LivingWhy is measles such a serious disease?

Why is measles such a serious disease?

One of the best-known manifestations of measles is the appearance of a skin rash. Hopefully that was the only consequence of this disease which, during the first six months of 2018, has already infected more than 41,000 children and adults across Europe.

Despite the existence of a safe and effective vaccine to prevent it, measles is still one of the leading causes of infant mortality. It is a highly contagious disease that can leave very serious consequences in both children and adults. Complications from measles are more common in children under 5 years of age and in adults over 30.

Among other consequences, measles can cause encephalitis, blindness, very severe diarrhea, ear infections and pneumonia. In addition, according to the Castilla y León health portal, the measles virus has been linked to other diseases such as multiple sclerosis and subacute sclerosing panencephalitis. Finally, measles can cause death in any age group.

A very contagious virus

The measles virus is highly contagious, and this is one of the reasons why an epidemic can start relatively easily. A cough or sneeze is enough to spread it, and the virus can also be transmitted by an infected individual from four days before to four days after the appearance of the rash or rash.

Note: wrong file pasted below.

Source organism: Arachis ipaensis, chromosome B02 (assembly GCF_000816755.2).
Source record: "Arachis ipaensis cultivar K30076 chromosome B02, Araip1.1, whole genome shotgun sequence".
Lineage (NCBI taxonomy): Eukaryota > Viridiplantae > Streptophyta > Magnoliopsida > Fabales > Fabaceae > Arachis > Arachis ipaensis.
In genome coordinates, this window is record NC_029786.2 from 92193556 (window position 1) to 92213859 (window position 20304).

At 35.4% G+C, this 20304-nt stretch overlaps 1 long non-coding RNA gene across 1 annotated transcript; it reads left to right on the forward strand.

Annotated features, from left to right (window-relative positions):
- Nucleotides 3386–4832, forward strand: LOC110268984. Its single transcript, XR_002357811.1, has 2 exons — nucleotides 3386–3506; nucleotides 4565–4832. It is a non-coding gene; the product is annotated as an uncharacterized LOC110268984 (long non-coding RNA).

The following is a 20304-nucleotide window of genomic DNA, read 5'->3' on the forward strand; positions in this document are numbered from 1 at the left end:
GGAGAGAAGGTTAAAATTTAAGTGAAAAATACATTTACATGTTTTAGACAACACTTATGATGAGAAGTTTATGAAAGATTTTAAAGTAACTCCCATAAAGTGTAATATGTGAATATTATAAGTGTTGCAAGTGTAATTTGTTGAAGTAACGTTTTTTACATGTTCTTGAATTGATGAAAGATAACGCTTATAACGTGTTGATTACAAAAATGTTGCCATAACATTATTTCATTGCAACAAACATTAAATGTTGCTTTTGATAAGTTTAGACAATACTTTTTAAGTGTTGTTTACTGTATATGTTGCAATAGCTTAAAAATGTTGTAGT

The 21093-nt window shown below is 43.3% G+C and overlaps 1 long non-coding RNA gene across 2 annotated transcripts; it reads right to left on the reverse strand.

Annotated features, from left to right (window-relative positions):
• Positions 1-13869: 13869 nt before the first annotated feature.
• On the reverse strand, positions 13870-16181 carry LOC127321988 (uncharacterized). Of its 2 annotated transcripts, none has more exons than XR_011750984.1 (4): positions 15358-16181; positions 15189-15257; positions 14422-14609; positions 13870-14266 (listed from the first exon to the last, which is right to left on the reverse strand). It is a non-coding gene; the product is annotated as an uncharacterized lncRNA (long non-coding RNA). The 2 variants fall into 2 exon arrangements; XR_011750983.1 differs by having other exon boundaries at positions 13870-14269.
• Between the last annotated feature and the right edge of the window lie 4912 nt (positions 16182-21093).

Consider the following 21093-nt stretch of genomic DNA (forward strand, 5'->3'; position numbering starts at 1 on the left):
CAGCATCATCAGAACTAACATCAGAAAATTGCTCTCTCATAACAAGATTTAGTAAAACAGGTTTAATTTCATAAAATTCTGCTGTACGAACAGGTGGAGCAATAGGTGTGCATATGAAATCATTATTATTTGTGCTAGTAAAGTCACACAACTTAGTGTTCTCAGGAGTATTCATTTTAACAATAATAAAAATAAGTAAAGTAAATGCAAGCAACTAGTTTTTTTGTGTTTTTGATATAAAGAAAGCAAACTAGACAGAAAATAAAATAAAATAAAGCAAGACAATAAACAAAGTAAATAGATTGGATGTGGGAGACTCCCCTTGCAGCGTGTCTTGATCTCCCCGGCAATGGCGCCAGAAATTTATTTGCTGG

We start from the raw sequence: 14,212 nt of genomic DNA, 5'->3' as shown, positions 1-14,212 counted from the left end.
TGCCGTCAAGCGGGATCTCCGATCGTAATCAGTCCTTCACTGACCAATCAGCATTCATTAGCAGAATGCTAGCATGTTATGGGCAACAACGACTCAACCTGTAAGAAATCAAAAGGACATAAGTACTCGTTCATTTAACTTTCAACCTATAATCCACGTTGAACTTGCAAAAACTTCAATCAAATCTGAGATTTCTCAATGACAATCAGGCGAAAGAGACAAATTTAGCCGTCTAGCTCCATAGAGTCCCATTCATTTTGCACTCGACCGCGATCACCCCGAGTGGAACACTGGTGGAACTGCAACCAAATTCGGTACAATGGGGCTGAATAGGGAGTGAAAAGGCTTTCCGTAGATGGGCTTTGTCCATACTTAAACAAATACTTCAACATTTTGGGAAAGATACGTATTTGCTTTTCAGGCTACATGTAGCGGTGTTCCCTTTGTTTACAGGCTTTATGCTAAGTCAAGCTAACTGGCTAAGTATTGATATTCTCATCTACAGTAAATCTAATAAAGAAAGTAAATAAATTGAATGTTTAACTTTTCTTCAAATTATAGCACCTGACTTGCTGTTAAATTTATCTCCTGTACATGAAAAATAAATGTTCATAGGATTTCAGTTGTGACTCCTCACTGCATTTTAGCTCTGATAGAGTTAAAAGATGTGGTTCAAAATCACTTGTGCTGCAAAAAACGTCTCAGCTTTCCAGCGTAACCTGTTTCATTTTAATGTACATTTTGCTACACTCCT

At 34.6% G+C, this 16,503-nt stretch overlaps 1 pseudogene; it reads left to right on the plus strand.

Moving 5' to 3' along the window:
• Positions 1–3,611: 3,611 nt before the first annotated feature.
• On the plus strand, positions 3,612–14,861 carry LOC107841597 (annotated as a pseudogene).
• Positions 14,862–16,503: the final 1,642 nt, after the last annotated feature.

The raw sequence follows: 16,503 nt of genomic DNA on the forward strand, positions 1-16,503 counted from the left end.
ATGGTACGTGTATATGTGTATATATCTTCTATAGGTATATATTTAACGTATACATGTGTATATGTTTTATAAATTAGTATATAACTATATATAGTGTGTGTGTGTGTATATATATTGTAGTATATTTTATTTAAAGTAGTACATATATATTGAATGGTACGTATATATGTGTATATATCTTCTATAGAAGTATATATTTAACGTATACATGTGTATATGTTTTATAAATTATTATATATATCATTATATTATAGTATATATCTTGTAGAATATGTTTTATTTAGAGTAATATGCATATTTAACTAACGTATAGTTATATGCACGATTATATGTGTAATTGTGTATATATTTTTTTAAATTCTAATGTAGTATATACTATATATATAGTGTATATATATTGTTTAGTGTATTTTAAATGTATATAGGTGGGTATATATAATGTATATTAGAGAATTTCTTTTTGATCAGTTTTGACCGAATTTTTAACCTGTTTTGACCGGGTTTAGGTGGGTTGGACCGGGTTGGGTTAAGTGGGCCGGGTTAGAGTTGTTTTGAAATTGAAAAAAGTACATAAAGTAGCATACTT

To make matters worse, today there is no specific antiviral treatment that acts against the measles virus, and that is why the best way to deal with it is mass vaccination. In Spain, the measles vaccine is called Triple Viral, which also includes rubella and mumps. It is covered by Social Security and is supplied in two doses that are necessary to guarantee a correct immunization.

Due to the ease with which the measles virus spreads, the World Health Organization (WHO) advises that at least 95% immunization coverage is necessary to prevent outbreaks.

Record measles outbreak in Europe

Faced with the measles outbreak that is being experienced in Europe in 2018, the WHO has issued a statement in which it calls on all countries to take measures to stop its spread. “After reaching the lowest number of cases of the decade in 2016, we are seeing a dramatic increase in infections and outbreaks,” says Zsuzsanna Jakab, WHO regional director.

In some European countries immunization coverage is very low. “This partial setback shows that each person who is not immune remains vulnerable no matter where they live and each country must continue to push to increase coverage,” explained Nedret Emiroglu, director of the Division of Health Emergencies and Communicable Diseases of the Regional Office of the WHO for Europe. The country most affected so far is Ukraine, which accounts for more than half of the measles cases in all of Europe.

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